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BMC Genomics

Open Access

Detection of gene annotations and protein-protein interaction associated disorders through transitive relationships between integrated annotations

  • Marco Masseroli1Email author,
  • Arif Canakoglu1 and
  • Massimiliano Quigliatti1
BMC Genomics201516(Suppl 6):S5

https://doi.org/10.1186/1471-2164-16-S6-S5

Published: 1 June 2015

Abstract

Background

Increasingly high amounts of heterogeneous and valuable controlled biomolecular annotations are available, but far from exhaustive and scattered in many databases. Several annotation integration and prediction approaches have been proposed, but these issues are still unsolved. We previously created a Genomic and Proteomic Knowledge Base (GPKB) that efficiently integrates many distributed biomolecular annotation and interaction data of several organisms, including 32,956,102 gene annotations, 273,522,470 protein annotations and 277,095 protein-protein interactions (PPIs).

Results

By comprehensively leveraging transitive relationships defined by the numerous association data integrated in GPKB, we developed a software procedure that effectively detects and supplement consistent biomolecular annotations not present in the integrated sources. According to some defined logic rules, it does so only when the semantic type of data and of their relationships, as well as the cardinality of the relationships, allow identifying molecular biology compliant annotations. Thanks to controlled consistency and quality enforced on data integrated in GPKB, and to the procedures used to avoid error propagation during their automatic processing, we could reliably identify many annotations, which we integrated in GPKB. They comprise 3,144 gene to pathway and 21,942 gene to biological function annotations of many organisms, and 1,027 candidate associations between 317 genetic disorders and 782 human PPIs. Overall estimated recall and precision of our approach were 90.56 % and 96.61 %, respectively. Co-functional evaluation of genes with known function showed high functional similarity between genes with new detected and known annotation to the same pathway; considering also the new detected gene functional annotations enhanced such functional similarity, which resembled the one existing between genes known to be annotated to the same pathway. Strong evidence was also found in the literature for the candidate associations detected between Cystic fibrosis disorder and the PPIs between the CFTR_HUMAN, DERL1_HUMAN, RNF5_HUMAN, AHSA1_HUMAN and GOPC_HUMAN proteins, and between the CHIP_HUMAN and HSP7C_HUMAN proteins.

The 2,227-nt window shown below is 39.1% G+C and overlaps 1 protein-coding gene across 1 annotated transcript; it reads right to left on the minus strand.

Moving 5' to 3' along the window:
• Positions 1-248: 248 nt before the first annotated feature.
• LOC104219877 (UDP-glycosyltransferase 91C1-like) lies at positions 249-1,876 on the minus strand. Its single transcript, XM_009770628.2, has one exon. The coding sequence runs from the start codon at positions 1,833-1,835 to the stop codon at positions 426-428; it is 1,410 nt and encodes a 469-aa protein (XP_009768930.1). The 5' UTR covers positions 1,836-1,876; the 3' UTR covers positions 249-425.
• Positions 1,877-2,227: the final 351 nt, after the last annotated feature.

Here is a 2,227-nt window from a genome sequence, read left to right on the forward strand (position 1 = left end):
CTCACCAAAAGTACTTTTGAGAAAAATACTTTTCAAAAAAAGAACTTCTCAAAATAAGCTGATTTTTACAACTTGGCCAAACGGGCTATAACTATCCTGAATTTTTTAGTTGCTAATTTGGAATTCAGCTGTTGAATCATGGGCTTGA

Conclusions

Although identified gene annotations and PPI-genetic disorder candidate associations require biological validation, our approach intrinsically provides their in silico evidence based on available data. Public availability within the GPKB (http://www.bioinformatics.deib.polimi.it/GPKB/) of all identified and integrated annotations offers a valuable resource fostering new biomedical-molecular knowledge discoveries.

Background

Continuous improvement of biotechnologies, progress of massive sequencing techniques and development of new technologies for high-throughput analysis and annotation of biomolecular sequences are generating a huge amount of biomolecular data and knowledge. Yet, the very valuable controlled biomolecular annotation data (i.e. the controlled descriptions of known characteristics of biomolecular entities, such as genes or proteins, through the association of the biomolecular entities with terms of a controlled vocabulary that describe such characteristics) are far from exhaustive.